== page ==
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Dec
2014
8

UPS, FedEx Among the Companies Who Lobby to Keep Exhausted Drivers, Pilots on the Job

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When we think of occupational hazards, two primary types of situations come to mind: people working without proper training or without proper equipment. The result can be anything from a fall to a tragic encounter with a dangerous piece of equipment. Just as dangerous, however, can be something as unassuming as fatigue, especially in the transportation industry.  This was the focus of a piece by Labor Notes co-editor Jenny Brown which explains how commonplace this serious occupational hazard is in the transportation sector and how regulations to improve work conditions have been subject to deregulation efforts and carve outs at the request of politicians’ friends in the business world.  

Among the transportation sectors hit hardest by fatigue is the railroad industry, Brown writes:

In a survey of freight train operators conducted by the Teamsters Canada Rail Conference, 96 percent said they had gone to work tired. More alarmingly, three-quarters said they fell asleep while working—in the previous month. Among those who turned down jobs because of fatigue, 43 percent said they faced investigation or discipline.

According to CSX locomotive engineer J.P. Wright, this fatigue problem is partially caused by short staffing:

The main problem with freight railroads, said Wright, is that “they’ve short-staffed everything to the bone.” So when somebody takes time off, others have to unexpectedly fill in, creating cascades of scheduling complexity.

Wright added that the penalties for overworking employees or making them work when they are not properly rested are so minimal that railroad companies often opt to simply pay the fine in order to get cargo from point A to point B.

This same problem exists in the airline industry where, despite new rules to deal with fatigue, carve outs in the law leave those most susceptible to fatigue without the intended protections. Following a plane crash on a 2009 flight from Newark to Seattle where fatigue played a role, Congress was forced to act and the standards concerning concerning fatigue were rewritten.  But UPS and FedEx lobbied hard enough to have cargo planes “carved out” of the regulation, despite cargo planes pilots being the most likely to experience fatigue problem, according to Labor Notes:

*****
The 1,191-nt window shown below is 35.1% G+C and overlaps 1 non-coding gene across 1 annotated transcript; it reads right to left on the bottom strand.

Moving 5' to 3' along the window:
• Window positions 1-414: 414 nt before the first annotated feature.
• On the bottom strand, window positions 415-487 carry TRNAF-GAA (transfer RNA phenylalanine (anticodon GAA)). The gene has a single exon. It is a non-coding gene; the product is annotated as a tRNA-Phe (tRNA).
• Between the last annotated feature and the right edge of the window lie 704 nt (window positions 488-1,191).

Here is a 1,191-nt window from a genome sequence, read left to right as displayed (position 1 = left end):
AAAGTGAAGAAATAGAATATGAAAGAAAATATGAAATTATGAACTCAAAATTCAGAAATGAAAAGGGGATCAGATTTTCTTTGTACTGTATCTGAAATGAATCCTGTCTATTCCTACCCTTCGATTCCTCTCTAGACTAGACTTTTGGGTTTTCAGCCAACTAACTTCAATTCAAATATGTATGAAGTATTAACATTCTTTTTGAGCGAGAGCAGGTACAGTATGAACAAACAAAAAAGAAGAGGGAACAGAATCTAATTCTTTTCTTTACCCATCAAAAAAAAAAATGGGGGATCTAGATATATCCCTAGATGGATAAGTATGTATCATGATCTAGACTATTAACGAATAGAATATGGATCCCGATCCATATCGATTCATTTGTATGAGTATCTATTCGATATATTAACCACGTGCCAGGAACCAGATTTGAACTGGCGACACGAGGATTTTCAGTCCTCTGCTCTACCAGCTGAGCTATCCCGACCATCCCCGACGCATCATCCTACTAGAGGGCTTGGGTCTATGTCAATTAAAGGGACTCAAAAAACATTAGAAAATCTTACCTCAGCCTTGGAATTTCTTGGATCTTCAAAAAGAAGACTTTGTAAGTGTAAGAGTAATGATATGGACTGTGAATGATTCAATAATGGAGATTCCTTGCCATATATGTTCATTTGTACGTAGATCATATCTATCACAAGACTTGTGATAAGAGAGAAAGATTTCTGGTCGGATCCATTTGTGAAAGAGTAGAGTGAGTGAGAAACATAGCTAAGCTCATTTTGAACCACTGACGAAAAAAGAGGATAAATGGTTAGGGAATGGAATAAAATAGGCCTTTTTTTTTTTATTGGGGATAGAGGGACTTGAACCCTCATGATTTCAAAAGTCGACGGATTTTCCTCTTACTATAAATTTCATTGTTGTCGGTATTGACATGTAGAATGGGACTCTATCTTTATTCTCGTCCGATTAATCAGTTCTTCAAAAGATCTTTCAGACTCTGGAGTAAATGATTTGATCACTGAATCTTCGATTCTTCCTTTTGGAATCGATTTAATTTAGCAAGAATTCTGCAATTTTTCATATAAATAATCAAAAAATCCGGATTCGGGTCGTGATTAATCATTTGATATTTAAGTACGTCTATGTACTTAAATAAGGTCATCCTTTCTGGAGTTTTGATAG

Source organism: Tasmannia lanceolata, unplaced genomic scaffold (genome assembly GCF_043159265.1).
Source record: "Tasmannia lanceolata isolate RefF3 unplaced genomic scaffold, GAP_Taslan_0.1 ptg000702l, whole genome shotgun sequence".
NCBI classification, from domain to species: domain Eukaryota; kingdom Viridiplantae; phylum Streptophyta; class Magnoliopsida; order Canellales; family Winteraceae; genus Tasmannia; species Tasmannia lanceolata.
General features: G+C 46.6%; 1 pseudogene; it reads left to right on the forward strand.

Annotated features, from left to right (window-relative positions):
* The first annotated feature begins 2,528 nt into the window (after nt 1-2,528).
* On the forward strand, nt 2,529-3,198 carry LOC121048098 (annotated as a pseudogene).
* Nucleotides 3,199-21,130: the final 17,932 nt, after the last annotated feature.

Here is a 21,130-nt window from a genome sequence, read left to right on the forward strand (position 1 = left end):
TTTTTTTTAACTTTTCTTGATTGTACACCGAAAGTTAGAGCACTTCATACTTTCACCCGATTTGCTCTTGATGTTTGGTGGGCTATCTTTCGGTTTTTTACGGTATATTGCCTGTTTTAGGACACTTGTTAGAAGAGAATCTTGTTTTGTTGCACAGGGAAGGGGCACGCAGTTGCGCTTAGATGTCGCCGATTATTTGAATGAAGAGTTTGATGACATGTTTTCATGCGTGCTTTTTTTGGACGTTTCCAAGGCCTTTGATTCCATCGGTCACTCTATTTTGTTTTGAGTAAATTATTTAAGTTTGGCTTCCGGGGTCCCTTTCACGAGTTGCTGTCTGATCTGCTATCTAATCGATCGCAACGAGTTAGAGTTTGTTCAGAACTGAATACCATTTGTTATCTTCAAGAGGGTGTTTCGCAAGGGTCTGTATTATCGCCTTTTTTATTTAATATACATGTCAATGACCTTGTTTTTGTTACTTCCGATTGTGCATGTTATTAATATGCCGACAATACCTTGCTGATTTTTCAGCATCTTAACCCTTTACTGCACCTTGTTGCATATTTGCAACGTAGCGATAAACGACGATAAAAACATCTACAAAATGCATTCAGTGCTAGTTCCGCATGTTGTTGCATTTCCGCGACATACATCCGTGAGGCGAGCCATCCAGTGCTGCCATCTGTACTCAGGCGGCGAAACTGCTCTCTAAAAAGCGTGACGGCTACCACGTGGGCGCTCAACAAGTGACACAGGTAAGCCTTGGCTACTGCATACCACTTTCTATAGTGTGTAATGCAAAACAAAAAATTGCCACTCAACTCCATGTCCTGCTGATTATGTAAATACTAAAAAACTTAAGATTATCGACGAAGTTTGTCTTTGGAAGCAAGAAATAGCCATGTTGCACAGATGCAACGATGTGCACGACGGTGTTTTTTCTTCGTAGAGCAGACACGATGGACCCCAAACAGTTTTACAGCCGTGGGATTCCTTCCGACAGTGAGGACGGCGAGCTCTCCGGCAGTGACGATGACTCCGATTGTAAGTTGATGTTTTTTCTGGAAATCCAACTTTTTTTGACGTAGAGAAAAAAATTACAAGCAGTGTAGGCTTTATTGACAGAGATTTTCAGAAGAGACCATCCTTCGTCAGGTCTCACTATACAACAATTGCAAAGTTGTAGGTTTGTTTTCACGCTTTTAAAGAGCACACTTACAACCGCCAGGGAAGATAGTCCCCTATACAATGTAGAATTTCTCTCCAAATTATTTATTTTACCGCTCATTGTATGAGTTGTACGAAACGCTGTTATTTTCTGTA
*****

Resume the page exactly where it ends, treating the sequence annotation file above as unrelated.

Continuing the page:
The Federal Aviation Authority revamped the fatigue rules, but then a strange thing happened, said Brian Gaudet of the Independent Pilots Association, the union representing UPS cargo pilots.
“When they were supposed to be released… instead the rules went to the OMB for 90 days,” he said.

Specifically they went to the Office of Management and Budget division known as OIRA, the Office of Information and Regulatory Affairs. OIRA conducted a cost-benefit analysis, according to the union, even though the Congressional mandate specified that safety was the only pertinent consideration.

When the rules came back, they exempted cargo planes. Cargo plane crashes are regarded as acceptable losses, said Gaudet, “because it’s only two pilots” who would die. (The union points out that cargo planes share airspace and airports with passenger jets.)

The carve-out is all the more exasperating because cargo pilots are more likely to fly at night. Currently they can be scheduled for 16 hours of duty, night after night. Sleep problems are worsened when flights cross many time zones. UPS pilots may fly to Anchorage, Shenzen, Dubai, and Cologne, then back to Louisville.

UPS and FedEx lobbied hard for the carve-out, arguing that “the dollar value of the pilots and aircraft that would be lost in fatigue-linked crashes would be far outweighed by the higher labor costs to the industry,” according to a ProPublica report.

The shadowy OIRA office, controlled by the White House, is notorious for watering down regulations in favor of business interests.

Read Brown’s entire, important piece here.

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